Meghalaya to come under president’s rule (Lead)

March 18th, 2009 - 6:40 pm ICT by IANS  

P. Chidambaram New Delhi/Shillong, March 18 (IANS) Citing a “constitutional breakdown”, the central government Wednesday decided to have president’s rule in Meghalaya, a day after the state government barely survived a trust vote with the help of the assembly speaker.
“The cabinet received a report from the (Meghalaya) governor on the events yesterday (Tuesday, during the trust vote). He has stated that there’s a breakdown in the constitutional machinery and has recommended president’s rule. The report has been accepted and a recommendation made to the president,” Home Minister P. Chidambaram said in New Delhi.

He was briefing reporters after a cabinet meeting presided over by Prime Minister Manmohan Singh.

The decision immediately came under fire from the ruling Meghalaya Progressive Alliance (MPA) government with former Lok Sabha speaker and Nationalist Congress Party (NCP) leader Purno A. Sangma threatening to challenge it in the Supreme Court.

“The decision to impose president’s rule is unprecedented and unconstitutional. After the MPA government won the trust vote on the floor of the house, there was no constitutional crisis and hence the decision is very sad,” Sangma told IANS.

“We shall challenge the decision in the Supreme Court Thursday.”

“It is nothing but a murder of democracy by the Congress,” Chief Minister Donkupar Roy said.

In New Delhi, Bharatiya Janata Party spokesman Ravi Shankar Prasad also opposed the decision to have president’s rule in the state.

Amid high political drama in Shillong Tuesday, the MPA scraped through a crucial floor test with Speaker Bindo Lanong breaking the tie by voting for the government.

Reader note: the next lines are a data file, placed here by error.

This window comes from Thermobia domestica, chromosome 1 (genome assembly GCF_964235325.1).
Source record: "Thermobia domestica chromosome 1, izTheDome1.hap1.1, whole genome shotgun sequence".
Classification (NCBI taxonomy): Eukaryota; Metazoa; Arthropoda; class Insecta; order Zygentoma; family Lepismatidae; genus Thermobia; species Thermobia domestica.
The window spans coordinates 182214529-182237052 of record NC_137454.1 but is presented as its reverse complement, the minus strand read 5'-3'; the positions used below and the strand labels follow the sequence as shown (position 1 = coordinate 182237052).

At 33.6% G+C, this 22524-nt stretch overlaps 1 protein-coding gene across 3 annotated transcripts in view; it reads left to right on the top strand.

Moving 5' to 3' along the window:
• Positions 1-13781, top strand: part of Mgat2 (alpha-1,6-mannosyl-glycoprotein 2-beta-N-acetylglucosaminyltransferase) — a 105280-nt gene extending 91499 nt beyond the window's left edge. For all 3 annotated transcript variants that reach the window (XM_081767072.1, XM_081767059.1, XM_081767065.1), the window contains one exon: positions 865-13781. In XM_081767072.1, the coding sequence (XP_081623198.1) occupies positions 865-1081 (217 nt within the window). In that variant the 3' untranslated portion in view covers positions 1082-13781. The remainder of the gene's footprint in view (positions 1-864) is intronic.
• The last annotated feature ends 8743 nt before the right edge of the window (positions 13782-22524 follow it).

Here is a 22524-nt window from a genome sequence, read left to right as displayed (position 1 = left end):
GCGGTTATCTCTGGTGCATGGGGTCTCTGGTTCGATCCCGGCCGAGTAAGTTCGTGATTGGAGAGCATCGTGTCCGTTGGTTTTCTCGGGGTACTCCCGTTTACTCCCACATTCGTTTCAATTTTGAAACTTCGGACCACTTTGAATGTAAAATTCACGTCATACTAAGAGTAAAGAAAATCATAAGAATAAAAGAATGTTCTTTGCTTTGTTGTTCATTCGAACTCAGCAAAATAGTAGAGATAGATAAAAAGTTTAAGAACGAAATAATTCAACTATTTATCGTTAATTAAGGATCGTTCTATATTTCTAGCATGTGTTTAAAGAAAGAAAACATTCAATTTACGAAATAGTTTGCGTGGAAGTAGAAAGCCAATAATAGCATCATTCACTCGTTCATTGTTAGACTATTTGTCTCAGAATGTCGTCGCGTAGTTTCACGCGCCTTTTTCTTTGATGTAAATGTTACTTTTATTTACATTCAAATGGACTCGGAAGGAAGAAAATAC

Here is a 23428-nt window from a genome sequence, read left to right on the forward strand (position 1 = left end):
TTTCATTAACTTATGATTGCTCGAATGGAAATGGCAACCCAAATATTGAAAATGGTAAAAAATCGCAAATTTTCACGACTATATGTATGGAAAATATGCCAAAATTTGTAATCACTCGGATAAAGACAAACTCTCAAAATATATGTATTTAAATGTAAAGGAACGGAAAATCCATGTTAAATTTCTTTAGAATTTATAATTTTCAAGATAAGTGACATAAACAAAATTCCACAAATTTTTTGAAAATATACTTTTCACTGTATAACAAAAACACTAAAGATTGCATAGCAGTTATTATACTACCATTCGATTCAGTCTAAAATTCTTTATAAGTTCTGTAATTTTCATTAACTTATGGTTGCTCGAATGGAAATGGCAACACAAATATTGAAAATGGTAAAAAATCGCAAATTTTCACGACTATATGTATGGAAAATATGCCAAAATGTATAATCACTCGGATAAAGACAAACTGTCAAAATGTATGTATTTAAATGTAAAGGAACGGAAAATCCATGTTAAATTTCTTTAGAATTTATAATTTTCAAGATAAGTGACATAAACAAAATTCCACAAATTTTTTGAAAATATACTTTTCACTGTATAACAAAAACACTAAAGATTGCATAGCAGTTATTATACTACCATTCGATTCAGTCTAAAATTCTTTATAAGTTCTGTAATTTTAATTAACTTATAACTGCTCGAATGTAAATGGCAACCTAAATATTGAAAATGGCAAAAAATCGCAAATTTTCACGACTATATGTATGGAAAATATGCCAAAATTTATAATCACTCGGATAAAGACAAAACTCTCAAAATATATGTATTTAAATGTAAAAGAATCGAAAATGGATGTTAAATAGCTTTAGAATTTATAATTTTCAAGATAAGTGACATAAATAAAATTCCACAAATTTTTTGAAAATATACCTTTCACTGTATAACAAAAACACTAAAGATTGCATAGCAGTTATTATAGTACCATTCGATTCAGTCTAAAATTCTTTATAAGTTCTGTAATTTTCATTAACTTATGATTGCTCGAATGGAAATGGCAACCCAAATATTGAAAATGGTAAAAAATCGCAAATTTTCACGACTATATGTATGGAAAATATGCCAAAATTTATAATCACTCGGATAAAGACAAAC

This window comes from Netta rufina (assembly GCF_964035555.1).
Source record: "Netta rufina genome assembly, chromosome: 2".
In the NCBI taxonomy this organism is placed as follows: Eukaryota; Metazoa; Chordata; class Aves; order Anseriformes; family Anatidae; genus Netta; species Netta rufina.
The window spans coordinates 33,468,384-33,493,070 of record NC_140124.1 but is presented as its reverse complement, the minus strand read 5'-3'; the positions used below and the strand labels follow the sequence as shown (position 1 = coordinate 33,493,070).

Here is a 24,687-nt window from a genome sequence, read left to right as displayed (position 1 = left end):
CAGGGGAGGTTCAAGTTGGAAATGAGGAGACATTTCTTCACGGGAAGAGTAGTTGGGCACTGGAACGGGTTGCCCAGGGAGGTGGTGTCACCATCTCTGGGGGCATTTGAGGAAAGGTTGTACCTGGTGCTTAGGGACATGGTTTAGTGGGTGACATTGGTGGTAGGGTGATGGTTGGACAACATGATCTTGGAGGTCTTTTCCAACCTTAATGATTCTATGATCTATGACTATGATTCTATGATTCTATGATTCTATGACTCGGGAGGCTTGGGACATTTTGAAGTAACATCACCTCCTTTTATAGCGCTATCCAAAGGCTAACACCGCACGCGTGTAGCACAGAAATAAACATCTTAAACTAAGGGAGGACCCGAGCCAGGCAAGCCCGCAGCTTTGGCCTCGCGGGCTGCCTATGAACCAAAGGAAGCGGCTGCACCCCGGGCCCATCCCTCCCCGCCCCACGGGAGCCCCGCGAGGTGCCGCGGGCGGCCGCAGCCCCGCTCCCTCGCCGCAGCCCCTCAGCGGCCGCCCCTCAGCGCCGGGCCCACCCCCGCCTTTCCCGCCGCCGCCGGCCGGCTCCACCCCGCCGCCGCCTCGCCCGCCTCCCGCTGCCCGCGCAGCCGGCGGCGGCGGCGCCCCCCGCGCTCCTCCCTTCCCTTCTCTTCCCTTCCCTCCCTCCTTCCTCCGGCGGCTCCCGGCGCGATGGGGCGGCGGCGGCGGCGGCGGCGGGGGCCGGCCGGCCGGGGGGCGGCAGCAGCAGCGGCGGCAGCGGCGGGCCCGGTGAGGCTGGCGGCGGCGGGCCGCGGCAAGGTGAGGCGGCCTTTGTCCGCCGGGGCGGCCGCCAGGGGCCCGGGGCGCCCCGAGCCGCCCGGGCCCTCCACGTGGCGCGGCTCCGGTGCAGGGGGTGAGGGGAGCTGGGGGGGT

After the speaker ordered a vote to decide the fate of the government, 27 legislators each voted for and against the government after which Lanong cast his ballot to declare that the MPA government had won the trial of strength by one vote.

The floor test was marred by controversy following a midnight decision by the speaker to place five legislators under interim suspension for withdrawing support to the MPA.

The speaker also barred the five - former ministers Advisor Pariong and Paul Lyngdoh, deputy speaker Sanbar Shullai, and two independent MLAs Ismail Marak and Limison Sangma - from entering the house until further orders.

But four of the legislators, barring Pariong, defied the speaker’s ruling and entered the house Tuesday as the assembly met to decide the floor test.

There was pandemonium soon after the four legislators, particularly Paul Lyngdoh, challenged the speaker’s ruling to suspend them.

“The move to suspend is simply unconstitutional and we should be allowed to vote,” Lyngdoh said.

The house was adjourned for some time after which the speaker ordered the vote to be taken up.

After the vote, Congress legislators led by former chief minister D.D. Lapang trooped to the Raj Bhawan to meet Governor R.S. Mooshahary and seek imposition of president’s rule.

The strength of the MPA has gone down to 28 in the 60-member legislature following switching of loyalties by the five legislators.

Political instability is the hallmark in Meghalaya - the state has seen six different governments with varied combinations of political parties, resulting in four chief ministers in a span of five years between 1998 and 2003.

There have been just two occasions since Meghalaya attained statehood in 1972 when a chief minister has been able to complete a full five-year term.

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